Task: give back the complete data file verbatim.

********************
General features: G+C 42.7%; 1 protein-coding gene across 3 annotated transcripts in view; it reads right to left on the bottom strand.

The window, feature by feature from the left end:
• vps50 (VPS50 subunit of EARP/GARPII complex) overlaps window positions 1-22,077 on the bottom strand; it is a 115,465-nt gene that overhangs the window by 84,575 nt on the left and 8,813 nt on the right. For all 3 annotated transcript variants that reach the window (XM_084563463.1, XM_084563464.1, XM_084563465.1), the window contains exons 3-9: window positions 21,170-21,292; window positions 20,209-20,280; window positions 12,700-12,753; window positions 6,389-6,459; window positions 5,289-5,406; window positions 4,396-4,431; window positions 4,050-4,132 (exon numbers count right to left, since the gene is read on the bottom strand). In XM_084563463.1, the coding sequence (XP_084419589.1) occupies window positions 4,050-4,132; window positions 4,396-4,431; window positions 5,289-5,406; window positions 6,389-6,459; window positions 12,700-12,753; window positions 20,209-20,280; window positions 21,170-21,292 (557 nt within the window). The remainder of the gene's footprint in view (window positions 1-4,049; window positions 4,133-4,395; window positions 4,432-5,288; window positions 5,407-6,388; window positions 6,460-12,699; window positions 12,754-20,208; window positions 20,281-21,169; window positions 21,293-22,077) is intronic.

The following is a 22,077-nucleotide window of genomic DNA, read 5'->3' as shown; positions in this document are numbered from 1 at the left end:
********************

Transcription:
General features: G+C 42.7%; 1 protein-coding gene across 3 annotated transcripts in view; it reads right to left on the bottom strand.

The window, feature by feature from the left end:
• vps50 (VPS50 subunit of EARP/GARPII complex) overlaps window positions 1-22,077 on the bottom strand; it is a 115,465-nt gene that overhangs the window by 84,575 nt on the left and 8,813 nt on the right. For all 3 annotated transcript variants that reach the window (XM_084563463.1, XM_084563464.1, XM_084563465.1), the window contains exons 3-9: window positions 21,170-21,292; window positions 20,209-20,280; window positions 12,700-12,753; window positions 6,389-6,459; window positions 5,289-5,406; window positions 4,396-4,431; window positions 4,050-4,132 (exon numbers count right to left, since the gene is read on the bottom strand). In XM_084563463.1, the coding sequence (XP_084419589.1) occupies window positions 4,050-4,132; window positions 4,396-4,431; window positions 5,289-5,406; window positions 6,389-6,459; window positions 12,700-12,753; window positions 20,209-20,280; window positions 21,170-21,292 (557 nt within the window). The remainder of the gene's footprint in view (window positions 1-4,049; window positions 4,133-4,395; window positions 4,432-5,288; window positions 5,407-6,388; window positions 6,460-12,699; window positions 12,754-20,208; window positions 20,281-21,169; window positions 21,293-22,077) is intronic.

The following is a 22,077-nucleotide window of genomic DNA, read 5'->3' as shown; positions in this document are numbered from 1 at the left end: